As you keep doing the Examen prayer over a period of time. You will begin to notice patters – you will begin to see that when you are anxious your desires move in one way (quitting the job in the example above) then when you are in a state of spiritual rest/consolation your desires moved in a different way (writing to glorify God in the example above). Seeing consistency in these patterns will help you to parse through the desires that arise out of fear or compulsion in order to truly discover what your deepest, God created, desire is.

*Spiritual Tranquility – I will need to do a different post on the topic of spiritual tranquility.

Labyrinthine Renunciation of Frenzied Time

Renunciation of the the desire for compulsive control is going to be a long process of accepting the grace of God. The control monster, deep in my psyche, pulling me into frenzied time zone. Killing the control minotaur is about giving up the compulsive pursuit of immediate happiness in the frenzied time zone to live in the deep time in appreciation of God’s grace, no matter what life throws my way.

In Greek Mythology Theseus slays the Minotaur by braving through to the center of the labyrinth. This monster slaying myth is a timeless because it speaks to fact that everyone had a monster hidden deep in their psyche needing to be destroyed. It is a form of a original sin that needs to be sanctified by the grace of God.  

On the second day of my week long road trip at Alburquerque, NM I got tuned into my own inner monster, anxiety! The prior night I was coming down with cold. I also overslept. I knew I needed to workout in order to get juices flowing in my muscles, some dopamine in my system. That set me later than I had originally planned to leave. I was frustrated with myself because delays prevent me from being able to see all the places I could see on this week long road trip.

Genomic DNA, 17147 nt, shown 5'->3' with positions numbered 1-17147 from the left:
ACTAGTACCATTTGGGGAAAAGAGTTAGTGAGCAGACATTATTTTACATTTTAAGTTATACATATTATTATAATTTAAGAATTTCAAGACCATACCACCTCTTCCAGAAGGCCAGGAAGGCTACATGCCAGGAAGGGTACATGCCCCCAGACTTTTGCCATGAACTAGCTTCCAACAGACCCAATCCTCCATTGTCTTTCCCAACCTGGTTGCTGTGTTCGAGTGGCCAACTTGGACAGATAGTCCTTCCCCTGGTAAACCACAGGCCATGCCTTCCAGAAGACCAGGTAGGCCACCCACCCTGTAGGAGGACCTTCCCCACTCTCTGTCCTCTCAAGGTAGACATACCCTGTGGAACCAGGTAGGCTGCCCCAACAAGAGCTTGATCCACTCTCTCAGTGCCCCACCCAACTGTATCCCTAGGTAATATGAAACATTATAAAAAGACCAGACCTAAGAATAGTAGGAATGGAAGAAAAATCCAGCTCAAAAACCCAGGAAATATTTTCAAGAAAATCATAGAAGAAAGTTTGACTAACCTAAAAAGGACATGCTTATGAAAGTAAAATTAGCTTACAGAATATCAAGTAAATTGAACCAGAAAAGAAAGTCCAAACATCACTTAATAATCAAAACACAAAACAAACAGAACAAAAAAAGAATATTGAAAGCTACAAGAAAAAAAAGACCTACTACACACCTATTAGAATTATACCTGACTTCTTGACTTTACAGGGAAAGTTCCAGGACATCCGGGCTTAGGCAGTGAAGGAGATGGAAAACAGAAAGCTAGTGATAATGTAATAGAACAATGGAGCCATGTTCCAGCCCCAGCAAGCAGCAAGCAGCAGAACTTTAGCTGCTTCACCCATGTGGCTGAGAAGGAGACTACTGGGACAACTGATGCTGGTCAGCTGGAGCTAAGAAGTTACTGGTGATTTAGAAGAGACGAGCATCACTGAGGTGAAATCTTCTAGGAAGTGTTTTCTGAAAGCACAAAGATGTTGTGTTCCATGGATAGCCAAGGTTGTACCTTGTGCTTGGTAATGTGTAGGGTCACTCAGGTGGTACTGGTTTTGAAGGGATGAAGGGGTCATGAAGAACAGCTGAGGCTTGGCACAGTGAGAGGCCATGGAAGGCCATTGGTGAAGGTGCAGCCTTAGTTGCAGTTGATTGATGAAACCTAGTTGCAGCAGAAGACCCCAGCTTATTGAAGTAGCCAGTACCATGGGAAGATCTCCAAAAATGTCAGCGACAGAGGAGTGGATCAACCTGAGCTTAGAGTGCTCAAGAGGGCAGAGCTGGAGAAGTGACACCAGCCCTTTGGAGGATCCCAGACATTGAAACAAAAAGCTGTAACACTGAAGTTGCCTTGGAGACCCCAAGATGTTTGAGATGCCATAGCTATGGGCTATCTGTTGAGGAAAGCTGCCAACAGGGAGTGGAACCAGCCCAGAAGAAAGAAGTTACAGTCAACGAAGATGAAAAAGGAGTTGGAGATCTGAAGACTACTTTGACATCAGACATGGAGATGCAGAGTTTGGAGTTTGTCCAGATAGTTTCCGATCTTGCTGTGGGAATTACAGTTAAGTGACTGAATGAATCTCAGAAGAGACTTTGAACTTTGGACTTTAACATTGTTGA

That morning I went to the Franciscan friar Richard Rohr’s Christian meditation center, Center for Action and Contemplation (CAC) at Alburquerque, NM. I wanted to visit his center before heading to the Grand Canyon because Rohr’s work aligns with the theme of journeying deep time for this road trip (explained in my first blog post here). The CAC was closed for lunch when I got there. While waiting at the CAC, browsing on my phone, I realize that I had missed a rare opportunity to take a sun rise hot air balloon tour of Alburqueque because I had miss planned the trip. At this point my latent anxiety was turning to self blame.

I decided to to take a walk at the contemplative labyrinth (picture above). As I was walking through the circles, my mind focused on at the little wood chips that carpeted the ground and the smooth stones creating the circular pathway. In the first few seconds of slowly walking, time slowed down. My gloom had lifted like fog clearing out bringing a rays of golden sun shine. I left the old anxiety ridden world entered a new world. The problem with the old world is that when anxiety increases time speeds up, entrapping the psyche in self-absorption. In the old world the frenzied monkey-mind keeps me thinking about the same thing over and over again, self-blame on an infinite loop; no exit. Walking slowly through the labyrinthine pathway, as time slowed down, my psyche transcended my self incriminating self-absorption stepping into the world of God’s grace. The Labyrinth is a place which helped me get out of my self-blame clearing my mind freeing me up to mediate on the free Grace of God. The rest of the way to the center, I was meditating on the gift of my union with Christ.